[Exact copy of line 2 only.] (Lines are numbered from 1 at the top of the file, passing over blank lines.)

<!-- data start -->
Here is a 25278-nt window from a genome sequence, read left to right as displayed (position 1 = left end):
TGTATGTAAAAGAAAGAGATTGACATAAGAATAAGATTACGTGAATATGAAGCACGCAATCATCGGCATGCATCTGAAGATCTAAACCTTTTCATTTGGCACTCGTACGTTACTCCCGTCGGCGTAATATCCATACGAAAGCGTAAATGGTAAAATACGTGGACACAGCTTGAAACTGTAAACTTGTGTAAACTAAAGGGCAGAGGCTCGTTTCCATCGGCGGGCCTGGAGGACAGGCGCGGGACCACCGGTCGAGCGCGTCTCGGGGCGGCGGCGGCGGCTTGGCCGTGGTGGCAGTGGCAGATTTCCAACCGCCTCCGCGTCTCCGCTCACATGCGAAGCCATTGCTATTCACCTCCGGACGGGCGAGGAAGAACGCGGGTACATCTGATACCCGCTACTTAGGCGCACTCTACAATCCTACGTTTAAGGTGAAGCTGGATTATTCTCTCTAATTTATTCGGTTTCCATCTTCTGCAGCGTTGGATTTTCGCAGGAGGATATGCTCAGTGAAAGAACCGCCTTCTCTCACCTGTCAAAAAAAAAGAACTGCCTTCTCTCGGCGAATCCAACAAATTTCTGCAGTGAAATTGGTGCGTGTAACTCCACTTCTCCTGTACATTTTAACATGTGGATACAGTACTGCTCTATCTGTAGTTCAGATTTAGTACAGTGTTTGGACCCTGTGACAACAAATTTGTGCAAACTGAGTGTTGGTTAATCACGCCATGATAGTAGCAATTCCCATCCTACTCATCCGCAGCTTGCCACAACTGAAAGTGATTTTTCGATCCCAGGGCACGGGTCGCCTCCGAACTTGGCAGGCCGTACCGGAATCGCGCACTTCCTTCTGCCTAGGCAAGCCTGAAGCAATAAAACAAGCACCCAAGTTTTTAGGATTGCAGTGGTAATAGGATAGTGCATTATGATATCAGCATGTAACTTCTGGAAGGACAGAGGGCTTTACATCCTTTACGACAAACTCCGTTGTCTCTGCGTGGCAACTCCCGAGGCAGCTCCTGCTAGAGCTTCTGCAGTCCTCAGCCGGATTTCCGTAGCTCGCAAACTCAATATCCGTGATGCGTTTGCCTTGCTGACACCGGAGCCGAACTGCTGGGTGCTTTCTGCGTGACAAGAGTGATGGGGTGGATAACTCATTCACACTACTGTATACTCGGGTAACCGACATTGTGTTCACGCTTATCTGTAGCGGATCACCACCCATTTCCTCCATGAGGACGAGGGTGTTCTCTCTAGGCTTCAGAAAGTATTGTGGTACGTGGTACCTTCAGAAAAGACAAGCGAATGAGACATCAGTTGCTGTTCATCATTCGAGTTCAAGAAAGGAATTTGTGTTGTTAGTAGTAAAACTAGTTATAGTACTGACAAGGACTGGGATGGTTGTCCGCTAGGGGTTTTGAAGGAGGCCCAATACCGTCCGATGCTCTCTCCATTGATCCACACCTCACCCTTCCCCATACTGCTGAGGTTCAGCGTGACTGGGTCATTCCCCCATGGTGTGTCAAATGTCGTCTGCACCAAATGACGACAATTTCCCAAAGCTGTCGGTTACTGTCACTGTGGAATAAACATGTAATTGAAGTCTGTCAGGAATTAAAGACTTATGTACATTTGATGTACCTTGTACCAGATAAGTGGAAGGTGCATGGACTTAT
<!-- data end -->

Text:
TGTATGTAAAAGAAAGAGATTGACATAAGAATAAGATTACGTGAATATGAAGCACGCAATCATCGGCATGCATCTGAAGATCTAAACCTTTTCATTTGGCACTCGTACGTTACTCCCGTCGGCGTAATATCCATACGAAAGCGTAAATGGTAAAATACGTGGACACAGCTTGAAACTGTAAACTTGTGTAAACTAAAGGGCAGAGGCTCGTTTCCATCGGCGGGCCTGGAGGACAGGCGCGGGACCACCGGTCGAGCGCGTCTCGGGGCGGCGGCGGCGGCTTGGCCGTGGTGGCAGTGGCAGATTTCCAACCGCCTCCGCGTCTCCGCTCACATGCGAAGCCATTGCTATTCACCTCCGGACGGGCGAGGAAGAACGCGGGTACATCTGATACCCGCTACTTAGGCGCACTCTACAATCCTACGTTTAAGGTGAAGCTGGATTATTCTCTCTAATTTATTCGGTTTCCATCTTCTGCAGCGTTGGATTTTCGCAGGAGGATATGCTCAGTGAAAGAACCGCCTTCTCTCACCTGTCAAAAAAAAAGAACTGCCTTCTCTCGGCGAATCCAACAAATTTCTGCAGTGAAATTGGTGCGTGTAACTCCACTTCTCCTGTACATTTTAACATGTGGATACAGTACTGCTCTATCTGTAGTTCAGATTTAGTACAGTGTTTGGACCCTGTGACAACAAATTTGTGCAAACTGAGTGTTGGTTAATCACGCCATGATAGTAGCAATTCCCATCCTACTCATCCGCAGCTTGCCACAACTGAAAGTGATTTTTCGATCCCAGGGCACGGGTCGCCTCCGAACTTGGCAGGCCGTACCGGAATCGCGCACTTCCTTCTGCCTAGGCAAGCCTGAAGCAATAAAACAAGCACCCAAGTTTTTAGGATTGCAGTGGTAATAGGATAGTGCATTATGATATCAGCATGTAACTTCTGGAAGGACAGAGGGCTTTACATCCTTTACGACAAACTCCGTTGTCTCTGCGTGGCAACTCCCGAGGCAGCTCCTGCTAGAGCTTCTGCAGTCCTCAGCCGGATTTCCGTAGCTCGCAAACTCAATATCCGTGATGCGTTTGCCTTGCTGACACCGGAGCCGAACTGCTGGGTGCTTTCTGCGTGACAAGAGTGATGGGGTGGATAACTCATTCACACTACTGTATACTCGGGTAACCGACATTGTGTTCACGCTTATCTGTAGCGGATCACCACCCATTTCCTCCATGAGGACGAGGGTGTTCTCTCTAGGCTTCAGAAAGTATTGTGGTACGTGGTACCTTCAGAAAAGACAAGCGAATGAGACATCAGTTGCTGTTCATCATTCGAGTTCAAGAAAGGAATTTGTGTTGTTAGTAGTAAAACTAGTTATAGTACTGACAAGGACTGGGATGGTTGTCCGCTAGGGGTTTTGAAGGAGGCCCAATACCGTCCGATGCTCTCTCCATTGATCCACACCTCACCCTTCCCCATACTGCTGAGGTTCAGCGTGACTGGGTCATTCCCCCATGGTGTGTCAAATGTCGTCTGCACCAAATGACGACAATTTCCCAAAGCTGTCGGTTACTGTCACTGTGGAATAAACATGTAATTGAAGTCTGTCAGGAATTAAAGACTTATGTACATTTGATGTACCTTGTACCAGATAAGTGGAAGGTGCATGGACTTAT